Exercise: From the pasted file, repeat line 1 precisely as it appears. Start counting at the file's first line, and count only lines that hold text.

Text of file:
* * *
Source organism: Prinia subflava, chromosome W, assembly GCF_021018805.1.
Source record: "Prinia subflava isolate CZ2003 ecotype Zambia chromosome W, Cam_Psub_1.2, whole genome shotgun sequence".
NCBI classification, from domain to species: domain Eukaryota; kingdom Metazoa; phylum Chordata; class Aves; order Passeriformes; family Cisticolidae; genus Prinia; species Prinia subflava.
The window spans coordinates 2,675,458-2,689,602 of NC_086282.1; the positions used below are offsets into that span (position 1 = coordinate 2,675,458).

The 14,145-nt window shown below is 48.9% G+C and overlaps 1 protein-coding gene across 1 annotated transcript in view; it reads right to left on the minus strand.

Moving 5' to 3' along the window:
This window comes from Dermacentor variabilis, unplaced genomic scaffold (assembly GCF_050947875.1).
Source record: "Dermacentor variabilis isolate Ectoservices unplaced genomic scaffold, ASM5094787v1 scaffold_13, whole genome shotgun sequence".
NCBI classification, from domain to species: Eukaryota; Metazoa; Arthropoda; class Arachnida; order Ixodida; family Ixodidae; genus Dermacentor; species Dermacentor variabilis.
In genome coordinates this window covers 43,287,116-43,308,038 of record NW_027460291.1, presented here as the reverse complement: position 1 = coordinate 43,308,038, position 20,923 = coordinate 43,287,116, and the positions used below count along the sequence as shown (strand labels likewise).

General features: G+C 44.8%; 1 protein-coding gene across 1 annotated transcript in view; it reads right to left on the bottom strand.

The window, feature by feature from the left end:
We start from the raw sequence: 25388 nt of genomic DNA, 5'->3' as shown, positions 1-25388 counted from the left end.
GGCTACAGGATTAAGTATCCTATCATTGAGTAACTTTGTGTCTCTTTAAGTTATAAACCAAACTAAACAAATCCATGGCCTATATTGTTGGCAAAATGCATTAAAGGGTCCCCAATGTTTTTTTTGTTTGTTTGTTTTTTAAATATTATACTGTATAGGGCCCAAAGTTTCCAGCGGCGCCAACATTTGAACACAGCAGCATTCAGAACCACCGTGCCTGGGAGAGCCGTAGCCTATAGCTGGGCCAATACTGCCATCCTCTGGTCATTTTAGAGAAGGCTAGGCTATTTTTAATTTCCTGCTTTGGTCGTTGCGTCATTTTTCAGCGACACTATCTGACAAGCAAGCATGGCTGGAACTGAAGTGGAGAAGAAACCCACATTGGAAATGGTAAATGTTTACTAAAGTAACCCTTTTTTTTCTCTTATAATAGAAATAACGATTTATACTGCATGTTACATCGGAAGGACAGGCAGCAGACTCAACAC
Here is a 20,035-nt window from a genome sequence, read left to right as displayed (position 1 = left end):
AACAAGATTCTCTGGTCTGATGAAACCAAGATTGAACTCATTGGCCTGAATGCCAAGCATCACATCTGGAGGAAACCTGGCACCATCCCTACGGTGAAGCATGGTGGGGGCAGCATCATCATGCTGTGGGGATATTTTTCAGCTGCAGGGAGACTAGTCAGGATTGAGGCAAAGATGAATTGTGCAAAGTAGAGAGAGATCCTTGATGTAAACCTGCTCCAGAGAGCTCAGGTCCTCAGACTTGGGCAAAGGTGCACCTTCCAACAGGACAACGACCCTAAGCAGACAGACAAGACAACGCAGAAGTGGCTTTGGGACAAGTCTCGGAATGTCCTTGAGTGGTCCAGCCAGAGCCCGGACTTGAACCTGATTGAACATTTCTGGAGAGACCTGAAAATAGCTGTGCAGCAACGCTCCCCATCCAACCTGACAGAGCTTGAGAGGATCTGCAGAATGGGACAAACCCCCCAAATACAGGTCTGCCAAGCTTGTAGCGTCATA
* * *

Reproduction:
Source organism: Prinia subflava, chromosome W, assembly GCF_021018805.1.